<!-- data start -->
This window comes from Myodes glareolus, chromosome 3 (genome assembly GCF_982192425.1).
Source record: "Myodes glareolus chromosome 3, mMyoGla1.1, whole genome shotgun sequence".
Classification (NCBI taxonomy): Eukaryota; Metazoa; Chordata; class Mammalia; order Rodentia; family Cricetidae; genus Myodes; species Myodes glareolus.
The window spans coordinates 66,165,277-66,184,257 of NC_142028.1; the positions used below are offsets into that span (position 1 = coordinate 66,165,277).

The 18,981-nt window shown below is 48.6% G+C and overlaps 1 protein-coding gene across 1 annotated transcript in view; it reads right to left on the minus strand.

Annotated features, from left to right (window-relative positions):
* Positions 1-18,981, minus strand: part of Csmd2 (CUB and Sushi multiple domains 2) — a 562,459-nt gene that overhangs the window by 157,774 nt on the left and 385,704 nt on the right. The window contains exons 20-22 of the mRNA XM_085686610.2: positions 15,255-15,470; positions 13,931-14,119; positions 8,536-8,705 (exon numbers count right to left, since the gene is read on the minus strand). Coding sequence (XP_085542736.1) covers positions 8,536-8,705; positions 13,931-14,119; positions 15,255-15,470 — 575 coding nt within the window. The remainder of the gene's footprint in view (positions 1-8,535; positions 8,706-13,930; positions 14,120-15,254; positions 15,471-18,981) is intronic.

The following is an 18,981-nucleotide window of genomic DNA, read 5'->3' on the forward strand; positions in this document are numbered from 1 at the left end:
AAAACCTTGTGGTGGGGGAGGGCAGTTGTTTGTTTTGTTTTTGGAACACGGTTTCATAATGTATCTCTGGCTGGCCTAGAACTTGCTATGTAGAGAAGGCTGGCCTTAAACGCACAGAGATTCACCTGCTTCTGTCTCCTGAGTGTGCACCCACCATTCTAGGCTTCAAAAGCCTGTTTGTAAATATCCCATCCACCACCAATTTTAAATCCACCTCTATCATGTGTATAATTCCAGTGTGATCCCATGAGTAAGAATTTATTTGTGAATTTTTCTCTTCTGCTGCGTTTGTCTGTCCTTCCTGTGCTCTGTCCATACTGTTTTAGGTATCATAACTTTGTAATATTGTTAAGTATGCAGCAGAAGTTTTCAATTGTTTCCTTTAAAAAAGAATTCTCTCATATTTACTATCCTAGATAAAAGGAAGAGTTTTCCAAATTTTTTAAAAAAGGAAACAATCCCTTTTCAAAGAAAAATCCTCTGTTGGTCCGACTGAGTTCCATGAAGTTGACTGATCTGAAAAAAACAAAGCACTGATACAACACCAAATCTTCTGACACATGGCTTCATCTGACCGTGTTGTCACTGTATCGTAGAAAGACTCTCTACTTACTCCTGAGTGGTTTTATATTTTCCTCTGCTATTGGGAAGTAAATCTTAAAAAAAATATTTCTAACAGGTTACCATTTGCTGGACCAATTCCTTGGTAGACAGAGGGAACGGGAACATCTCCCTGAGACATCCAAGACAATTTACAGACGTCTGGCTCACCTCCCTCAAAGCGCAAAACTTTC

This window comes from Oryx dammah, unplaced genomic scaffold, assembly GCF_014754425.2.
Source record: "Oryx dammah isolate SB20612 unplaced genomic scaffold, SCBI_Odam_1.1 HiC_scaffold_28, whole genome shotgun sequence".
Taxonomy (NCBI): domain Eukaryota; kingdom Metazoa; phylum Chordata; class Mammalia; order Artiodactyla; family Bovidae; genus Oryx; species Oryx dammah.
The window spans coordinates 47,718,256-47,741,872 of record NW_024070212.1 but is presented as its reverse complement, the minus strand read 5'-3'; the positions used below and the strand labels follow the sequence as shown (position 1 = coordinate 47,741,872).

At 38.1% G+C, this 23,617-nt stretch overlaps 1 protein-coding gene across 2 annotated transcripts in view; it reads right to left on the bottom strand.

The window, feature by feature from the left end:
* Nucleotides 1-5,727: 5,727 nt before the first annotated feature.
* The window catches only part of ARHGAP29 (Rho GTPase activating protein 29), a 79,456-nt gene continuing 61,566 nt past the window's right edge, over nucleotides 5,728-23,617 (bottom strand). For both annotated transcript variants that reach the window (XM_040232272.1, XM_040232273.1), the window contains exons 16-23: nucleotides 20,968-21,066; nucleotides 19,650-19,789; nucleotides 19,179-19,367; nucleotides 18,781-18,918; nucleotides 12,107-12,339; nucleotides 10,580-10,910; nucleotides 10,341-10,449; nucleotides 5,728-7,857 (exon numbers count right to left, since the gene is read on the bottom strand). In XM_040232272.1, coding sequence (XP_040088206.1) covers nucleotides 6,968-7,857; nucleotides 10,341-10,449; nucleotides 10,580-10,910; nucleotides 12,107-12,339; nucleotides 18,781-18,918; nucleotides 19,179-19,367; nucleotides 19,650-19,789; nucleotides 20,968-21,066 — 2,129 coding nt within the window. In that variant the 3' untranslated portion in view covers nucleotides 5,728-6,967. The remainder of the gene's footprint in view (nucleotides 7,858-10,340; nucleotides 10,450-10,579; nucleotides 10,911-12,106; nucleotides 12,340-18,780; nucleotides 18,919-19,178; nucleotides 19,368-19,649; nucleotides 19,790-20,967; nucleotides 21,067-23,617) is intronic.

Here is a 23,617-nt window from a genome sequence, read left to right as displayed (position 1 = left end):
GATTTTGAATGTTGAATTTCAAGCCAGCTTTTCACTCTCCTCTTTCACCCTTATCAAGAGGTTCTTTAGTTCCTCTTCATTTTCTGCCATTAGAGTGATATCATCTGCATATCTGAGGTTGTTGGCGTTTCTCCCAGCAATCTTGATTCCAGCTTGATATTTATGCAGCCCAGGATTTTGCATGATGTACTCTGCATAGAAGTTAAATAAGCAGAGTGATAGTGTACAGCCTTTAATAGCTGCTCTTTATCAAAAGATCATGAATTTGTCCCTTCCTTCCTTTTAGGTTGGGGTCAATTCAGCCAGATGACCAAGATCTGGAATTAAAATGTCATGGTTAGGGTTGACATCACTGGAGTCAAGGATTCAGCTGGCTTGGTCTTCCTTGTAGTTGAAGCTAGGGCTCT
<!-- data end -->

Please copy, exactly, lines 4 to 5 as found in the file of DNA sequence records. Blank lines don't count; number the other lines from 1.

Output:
The window spans coordinates 66,165,277-66,184,257 of NC_142028.1; the positions used below are offsets into that span (position 1 = coordinate 66,165,277).

The 18,981-nt window shown below is 48.6% G+C and overlaps 1 protein-coding gene across 1 annotated transcript in view; it reads right to left on the minus strand.